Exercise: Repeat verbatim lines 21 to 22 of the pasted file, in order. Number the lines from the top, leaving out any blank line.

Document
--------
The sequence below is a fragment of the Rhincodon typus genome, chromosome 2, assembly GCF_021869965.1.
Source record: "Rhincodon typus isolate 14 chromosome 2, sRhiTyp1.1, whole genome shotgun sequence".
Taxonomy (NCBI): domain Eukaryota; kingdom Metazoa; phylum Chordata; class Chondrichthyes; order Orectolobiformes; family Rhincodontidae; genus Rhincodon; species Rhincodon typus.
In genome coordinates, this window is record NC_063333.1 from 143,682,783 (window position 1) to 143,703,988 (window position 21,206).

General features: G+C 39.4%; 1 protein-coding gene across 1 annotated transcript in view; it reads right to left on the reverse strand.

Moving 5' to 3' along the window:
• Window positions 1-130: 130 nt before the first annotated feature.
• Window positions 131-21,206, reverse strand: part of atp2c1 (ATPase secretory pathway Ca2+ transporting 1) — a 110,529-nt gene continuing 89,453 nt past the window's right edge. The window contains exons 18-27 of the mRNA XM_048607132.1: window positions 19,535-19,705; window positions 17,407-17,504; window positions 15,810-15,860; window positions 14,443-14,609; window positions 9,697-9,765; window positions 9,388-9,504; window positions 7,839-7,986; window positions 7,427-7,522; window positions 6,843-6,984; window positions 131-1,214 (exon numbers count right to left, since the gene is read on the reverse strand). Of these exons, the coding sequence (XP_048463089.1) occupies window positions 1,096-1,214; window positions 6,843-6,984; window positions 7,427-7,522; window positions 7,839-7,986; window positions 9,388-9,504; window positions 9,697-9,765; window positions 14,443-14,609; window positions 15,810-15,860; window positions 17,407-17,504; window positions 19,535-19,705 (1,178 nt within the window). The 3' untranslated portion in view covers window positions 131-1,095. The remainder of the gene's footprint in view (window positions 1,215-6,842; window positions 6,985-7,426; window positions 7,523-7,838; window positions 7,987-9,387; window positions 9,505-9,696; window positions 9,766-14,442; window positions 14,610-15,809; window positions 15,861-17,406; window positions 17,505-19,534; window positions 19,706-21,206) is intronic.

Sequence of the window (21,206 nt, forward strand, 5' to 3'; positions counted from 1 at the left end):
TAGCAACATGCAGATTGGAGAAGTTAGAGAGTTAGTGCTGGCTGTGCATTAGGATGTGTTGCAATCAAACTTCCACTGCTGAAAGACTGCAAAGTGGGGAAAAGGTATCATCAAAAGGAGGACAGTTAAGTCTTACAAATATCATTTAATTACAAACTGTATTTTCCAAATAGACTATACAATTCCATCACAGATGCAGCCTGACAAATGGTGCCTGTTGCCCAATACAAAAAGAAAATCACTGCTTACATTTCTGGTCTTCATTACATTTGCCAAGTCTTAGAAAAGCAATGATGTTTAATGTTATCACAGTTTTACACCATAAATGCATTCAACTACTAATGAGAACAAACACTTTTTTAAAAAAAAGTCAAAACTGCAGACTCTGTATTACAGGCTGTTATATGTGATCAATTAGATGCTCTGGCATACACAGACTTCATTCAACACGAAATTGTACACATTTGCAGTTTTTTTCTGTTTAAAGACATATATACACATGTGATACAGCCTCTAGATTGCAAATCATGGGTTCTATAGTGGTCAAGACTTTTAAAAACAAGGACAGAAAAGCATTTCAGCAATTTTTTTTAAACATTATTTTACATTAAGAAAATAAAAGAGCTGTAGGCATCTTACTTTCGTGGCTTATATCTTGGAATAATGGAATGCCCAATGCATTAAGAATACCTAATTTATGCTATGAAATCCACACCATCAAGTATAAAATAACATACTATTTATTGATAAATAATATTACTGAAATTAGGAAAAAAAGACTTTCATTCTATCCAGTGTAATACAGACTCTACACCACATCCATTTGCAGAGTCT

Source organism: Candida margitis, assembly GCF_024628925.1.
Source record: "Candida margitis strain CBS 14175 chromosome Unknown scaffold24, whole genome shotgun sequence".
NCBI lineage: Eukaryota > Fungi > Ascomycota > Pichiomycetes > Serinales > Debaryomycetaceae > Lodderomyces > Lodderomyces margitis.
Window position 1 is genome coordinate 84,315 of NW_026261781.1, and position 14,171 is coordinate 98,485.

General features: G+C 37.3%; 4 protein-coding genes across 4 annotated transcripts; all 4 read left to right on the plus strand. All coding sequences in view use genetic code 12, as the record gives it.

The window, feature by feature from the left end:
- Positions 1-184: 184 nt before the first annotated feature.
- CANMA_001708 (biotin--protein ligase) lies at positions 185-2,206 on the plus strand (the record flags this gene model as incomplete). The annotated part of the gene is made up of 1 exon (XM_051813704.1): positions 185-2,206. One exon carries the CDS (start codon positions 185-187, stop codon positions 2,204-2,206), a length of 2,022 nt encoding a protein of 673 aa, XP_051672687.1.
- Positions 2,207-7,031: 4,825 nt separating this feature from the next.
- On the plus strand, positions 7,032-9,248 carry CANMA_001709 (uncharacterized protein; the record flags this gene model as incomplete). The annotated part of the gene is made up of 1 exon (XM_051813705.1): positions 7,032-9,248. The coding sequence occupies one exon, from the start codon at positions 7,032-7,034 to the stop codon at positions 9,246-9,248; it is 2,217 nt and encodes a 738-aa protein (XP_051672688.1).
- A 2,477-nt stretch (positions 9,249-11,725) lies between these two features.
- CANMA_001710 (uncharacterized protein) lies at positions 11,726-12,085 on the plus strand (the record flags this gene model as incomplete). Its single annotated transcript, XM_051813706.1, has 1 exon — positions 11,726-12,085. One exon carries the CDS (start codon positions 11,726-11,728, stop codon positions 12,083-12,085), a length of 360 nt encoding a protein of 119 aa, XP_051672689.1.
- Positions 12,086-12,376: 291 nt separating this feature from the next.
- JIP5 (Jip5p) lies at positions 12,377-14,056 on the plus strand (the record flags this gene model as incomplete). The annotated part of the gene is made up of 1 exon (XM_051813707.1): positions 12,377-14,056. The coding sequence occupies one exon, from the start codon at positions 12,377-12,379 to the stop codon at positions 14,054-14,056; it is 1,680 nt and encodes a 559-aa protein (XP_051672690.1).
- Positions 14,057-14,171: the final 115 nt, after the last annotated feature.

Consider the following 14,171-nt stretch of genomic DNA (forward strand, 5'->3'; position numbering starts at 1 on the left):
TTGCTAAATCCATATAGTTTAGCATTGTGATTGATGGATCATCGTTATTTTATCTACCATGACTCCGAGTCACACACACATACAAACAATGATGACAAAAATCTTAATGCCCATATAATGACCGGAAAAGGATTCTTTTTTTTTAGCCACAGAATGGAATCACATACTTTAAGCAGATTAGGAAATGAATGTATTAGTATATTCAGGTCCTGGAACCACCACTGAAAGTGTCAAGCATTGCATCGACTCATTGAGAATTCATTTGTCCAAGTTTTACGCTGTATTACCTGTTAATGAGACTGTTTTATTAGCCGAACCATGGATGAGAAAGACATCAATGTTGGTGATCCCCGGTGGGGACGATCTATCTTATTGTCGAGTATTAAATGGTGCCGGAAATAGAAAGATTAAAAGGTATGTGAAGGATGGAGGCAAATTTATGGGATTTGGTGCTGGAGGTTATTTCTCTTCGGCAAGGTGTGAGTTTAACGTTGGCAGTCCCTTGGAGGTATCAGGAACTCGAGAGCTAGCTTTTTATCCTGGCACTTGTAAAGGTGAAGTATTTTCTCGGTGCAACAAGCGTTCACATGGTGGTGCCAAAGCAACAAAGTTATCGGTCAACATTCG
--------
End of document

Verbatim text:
- A 2,477-nt stretch (positions 9,249-11,725) lies between these two features.
- CANMA_001710 (uncharacterized protein) lies at positions 11,726-12,085 on the plus strand (the record flags this gene model as incomplete). Its single annotated transcript, XM_051813706.1, has 1 exon — positions 11,726-12,085. One exon carries the CDS (start codon positions 11,726-11,728, stop codon positions 12,083-12,085), a length of 360 nt encoding a protein of 119 aa, XP_051672689.1.